Traditional Mata-ni-Pachedi

Shrine with the Pachedi used as a rear hanging

Mata or Mother Goddess as the central image

Traditionally this work of art always had an architectural rendering of a temple at its center which also housed the main mother goddess image.Around this were panels of incidents linked to the myth of the central deity as well as scenes from daily life. Conventionally the rectangular fabric was divided into seven to nine columns evoking the loss of a manuscript format. It also made it easier to interpret and impart the stories within the piece. In a lower caste, community, which also was barred from entering a built shrine or possessing their own literary collection this, was an ingenious solution. Incidences illustrated on the columns were stories by themselves each block a protomyth. While earlier imagery always depicted the goddess in the center, modern renditions enjoy a larger degree of artistic freedom. The central image and surrounding images may vary in size and position, depending on the artist’s personal creative imagination. A chandarvo being a ceiling the painted pattern is a representative of the magic circle, the garbha, the ceremonial dance to the goddess, in effect a stylized mirror image. The mother goddess occupies a central position with myths and incidents in circular patterns around the central figure.

Both the Pachedi and the Chandarvo are always framed with a bold border, which is divided into a line of single color and a band of decorative linear patterns.Traditionally maroon and black were the colors used, with the surface of the material as the third color. Black not only was used as a color but also as the outer linings of the icons and the motifs. Filling in the motifs were sometimes replaced by linear work and pointillist imagery. Contrasts between positive and negative spaces formed an important balancer to the work. The maroon and black colors were natural dyes sourced from alizarin and oxidized metal. Maroon was associated with the color of the Earth mother or Gaea and believed to possess healing powers. The color black was meant to repel malevolent spirits and intensify spiritual energy. White was considered the color for purity and contact with ancestral spirits, deities and other unknown spiritual entities. Gradually other colors from nature started adding to the color palette without having any religious significance. As time went by the community got introduced to pigment dyes which had begun arriving in Gujarat for a fledging textile industry. Exposure to a wider palette meant a riot of color and shade in the pachedi. Other iconary imagery such as posters, prints, calendars etc also affected this work of art.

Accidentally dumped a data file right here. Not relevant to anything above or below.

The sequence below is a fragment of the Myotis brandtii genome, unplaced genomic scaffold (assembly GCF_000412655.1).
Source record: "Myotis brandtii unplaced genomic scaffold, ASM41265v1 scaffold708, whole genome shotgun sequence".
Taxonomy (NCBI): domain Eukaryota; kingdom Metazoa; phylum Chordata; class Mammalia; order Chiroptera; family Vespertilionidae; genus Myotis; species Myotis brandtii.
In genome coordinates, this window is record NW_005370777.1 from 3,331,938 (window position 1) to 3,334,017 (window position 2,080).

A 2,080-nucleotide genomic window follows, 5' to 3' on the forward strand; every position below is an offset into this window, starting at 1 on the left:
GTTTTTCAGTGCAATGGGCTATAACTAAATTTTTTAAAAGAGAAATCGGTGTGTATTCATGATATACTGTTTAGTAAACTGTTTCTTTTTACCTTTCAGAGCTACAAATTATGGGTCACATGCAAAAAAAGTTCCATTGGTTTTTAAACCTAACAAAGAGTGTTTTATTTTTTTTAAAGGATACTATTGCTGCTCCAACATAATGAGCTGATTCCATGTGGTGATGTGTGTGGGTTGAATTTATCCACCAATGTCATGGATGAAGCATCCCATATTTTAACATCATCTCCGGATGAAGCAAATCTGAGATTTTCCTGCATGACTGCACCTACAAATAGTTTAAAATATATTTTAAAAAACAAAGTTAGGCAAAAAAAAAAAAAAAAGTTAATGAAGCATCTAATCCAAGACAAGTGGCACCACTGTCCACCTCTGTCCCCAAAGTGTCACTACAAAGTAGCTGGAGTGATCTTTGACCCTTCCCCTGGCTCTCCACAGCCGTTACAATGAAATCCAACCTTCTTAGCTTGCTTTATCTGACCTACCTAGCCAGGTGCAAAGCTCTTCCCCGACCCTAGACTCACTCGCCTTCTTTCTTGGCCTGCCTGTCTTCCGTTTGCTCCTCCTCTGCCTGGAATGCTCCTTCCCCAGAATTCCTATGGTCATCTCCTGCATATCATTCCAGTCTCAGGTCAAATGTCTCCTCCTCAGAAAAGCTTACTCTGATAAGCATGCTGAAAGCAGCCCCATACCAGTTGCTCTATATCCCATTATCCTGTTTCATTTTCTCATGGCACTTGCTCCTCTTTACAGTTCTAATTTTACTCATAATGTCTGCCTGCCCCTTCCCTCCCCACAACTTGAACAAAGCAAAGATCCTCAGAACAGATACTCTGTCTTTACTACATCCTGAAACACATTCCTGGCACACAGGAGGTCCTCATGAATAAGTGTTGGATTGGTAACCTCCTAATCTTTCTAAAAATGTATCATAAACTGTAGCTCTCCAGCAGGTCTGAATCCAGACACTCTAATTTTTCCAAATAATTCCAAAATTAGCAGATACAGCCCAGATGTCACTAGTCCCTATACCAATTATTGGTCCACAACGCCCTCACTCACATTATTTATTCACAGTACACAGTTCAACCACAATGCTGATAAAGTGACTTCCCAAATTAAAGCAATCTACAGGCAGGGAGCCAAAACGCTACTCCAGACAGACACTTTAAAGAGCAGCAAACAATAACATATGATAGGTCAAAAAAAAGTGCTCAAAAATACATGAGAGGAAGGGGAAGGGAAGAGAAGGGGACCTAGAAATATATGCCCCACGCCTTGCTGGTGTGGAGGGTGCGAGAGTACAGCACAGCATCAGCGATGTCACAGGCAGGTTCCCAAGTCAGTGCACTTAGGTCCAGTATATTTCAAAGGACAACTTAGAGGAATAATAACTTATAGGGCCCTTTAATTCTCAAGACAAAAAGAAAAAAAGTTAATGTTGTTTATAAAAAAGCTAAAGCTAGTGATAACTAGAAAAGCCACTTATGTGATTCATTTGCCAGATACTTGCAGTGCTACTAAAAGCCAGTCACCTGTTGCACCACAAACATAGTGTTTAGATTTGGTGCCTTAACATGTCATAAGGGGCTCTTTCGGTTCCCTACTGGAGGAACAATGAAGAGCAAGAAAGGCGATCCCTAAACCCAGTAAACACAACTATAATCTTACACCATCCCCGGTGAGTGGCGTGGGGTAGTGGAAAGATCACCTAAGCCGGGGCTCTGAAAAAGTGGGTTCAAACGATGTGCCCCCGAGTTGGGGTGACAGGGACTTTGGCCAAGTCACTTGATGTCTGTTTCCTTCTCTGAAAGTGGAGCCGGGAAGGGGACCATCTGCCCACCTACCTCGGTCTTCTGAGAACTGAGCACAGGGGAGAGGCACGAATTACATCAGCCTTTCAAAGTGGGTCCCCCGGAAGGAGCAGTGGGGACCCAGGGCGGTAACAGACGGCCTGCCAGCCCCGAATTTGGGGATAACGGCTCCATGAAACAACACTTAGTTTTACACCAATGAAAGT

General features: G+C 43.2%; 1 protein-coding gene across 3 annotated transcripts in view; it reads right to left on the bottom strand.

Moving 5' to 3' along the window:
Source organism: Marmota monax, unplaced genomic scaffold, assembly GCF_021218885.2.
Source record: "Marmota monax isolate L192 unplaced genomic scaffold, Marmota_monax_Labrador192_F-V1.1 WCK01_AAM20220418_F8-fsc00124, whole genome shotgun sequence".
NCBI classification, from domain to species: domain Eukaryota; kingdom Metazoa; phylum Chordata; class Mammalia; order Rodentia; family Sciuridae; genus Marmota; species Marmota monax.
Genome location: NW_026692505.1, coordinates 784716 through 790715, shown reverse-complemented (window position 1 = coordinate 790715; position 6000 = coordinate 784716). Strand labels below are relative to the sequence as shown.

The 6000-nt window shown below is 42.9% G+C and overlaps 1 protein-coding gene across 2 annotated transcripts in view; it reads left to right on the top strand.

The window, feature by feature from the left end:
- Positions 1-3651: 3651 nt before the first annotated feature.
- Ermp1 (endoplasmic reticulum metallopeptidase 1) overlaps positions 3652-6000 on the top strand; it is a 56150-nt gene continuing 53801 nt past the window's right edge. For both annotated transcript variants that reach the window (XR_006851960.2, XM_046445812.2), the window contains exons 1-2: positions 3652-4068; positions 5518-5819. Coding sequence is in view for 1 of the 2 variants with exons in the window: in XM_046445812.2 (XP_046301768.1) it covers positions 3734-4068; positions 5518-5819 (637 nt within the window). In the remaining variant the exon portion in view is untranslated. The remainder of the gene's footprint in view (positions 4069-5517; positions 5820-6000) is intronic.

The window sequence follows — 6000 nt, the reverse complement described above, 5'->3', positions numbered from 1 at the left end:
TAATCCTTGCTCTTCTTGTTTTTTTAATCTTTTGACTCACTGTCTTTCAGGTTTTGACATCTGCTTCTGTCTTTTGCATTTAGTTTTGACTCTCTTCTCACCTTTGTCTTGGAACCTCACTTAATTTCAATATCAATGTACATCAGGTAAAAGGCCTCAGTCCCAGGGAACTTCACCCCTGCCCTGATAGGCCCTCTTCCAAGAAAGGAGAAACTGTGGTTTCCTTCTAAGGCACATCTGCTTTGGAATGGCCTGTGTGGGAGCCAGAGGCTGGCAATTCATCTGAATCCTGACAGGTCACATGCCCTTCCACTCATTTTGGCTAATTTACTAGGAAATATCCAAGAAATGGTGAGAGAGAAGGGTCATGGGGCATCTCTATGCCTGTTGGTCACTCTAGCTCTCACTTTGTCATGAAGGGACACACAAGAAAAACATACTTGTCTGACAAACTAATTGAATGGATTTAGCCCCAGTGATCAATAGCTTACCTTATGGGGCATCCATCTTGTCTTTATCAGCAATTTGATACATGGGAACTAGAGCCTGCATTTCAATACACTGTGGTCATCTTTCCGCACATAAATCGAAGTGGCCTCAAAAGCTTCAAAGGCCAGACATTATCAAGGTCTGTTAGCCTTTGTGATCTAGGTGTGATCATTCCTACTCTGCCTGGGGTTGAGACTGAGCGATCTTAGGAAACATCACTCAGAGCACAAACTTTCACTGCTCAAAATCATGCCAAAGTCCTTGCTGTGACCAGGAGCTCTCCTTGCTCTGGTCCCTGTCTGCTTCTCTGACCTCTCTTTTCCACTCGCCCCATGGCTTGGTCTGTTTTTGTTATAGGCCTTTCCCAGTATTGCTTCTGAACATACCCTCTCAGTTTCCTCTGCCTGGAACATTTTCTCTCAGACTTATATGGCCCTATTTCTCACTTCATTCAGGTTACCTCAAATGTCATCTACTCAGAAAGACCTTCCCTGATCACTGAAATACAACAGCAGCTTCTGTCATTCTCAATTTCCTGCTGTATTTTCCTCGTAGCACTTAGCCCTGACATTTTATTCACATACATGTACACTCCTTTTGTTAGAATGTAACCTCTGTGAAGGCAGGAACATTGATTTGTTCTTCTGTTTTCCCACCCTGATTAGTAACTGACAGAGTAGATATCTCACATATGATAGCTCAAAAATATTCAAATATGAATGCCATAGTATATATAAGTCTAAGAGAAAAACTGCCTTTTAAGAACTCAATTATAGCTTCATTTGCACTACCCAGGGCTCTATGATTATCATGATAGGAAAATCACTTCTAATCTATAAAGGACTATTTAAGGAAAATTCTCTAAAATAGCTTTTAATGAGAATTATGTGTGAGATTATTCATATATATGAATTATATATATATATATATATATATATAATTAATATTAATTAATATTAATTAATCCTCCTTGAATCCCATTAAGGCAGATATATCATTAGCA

Unfortunately, unlike other temple hangings or block printed textiles of the country, Mata-ni-Pachedi never obtained much of a significant position in the history of Indian textiles. With time it is loosing its sacred significance in the religious context of Gujarat, due to other mediums like posters and idols of gods and goddesses. Besides the transition of preference of mediums, nature also is playing a major role in the loosing significance of the craft. The now settled artisans who have been dyeing the hangings in natural colors are facing the scarcity of flowing water in an urban landscape which plays a major role in the process of dyeing. With the descending interest of society in the depiction of narrative epics through temple hangings, the craft is resuming significance as a piece of textile craft. However, due to the crude execution of the rural artisans the craft is unable to attain its status amongst the finely executed textiles of India.
Detail of a Pachedi border
Space surrounding the central image
divided into 7-9 panels


in search of IQ said...

Hi Bishakha, chanced upon your blog while searching for information on Mata-ni-pachedi. I am very fascinated by the subject and found your blog very interesting. I have emailed you in this regard.

kundan said...

Hi Bishakha,i m a student of NIFT,New Delhi...n i was searching for information abt Mata-ni-pachedi.your blog is really very interesting.if you'll put some more stuff abt textile of Gujrat ...It'll be more interesting.

Anonymous said...

Does one intellect easily repost this particular over to this website?
One of the better to be sure credit score is given in which it can be
because of. Have a good 1!
Also visit my blog post - Cures For Genital Warts

Anonymous said...

I’m no longer positive wherever you’re obtaining your information.

.. I would like to spend time understanding a lot more or even understanding additional.
Here is my page : Genital Warts Natural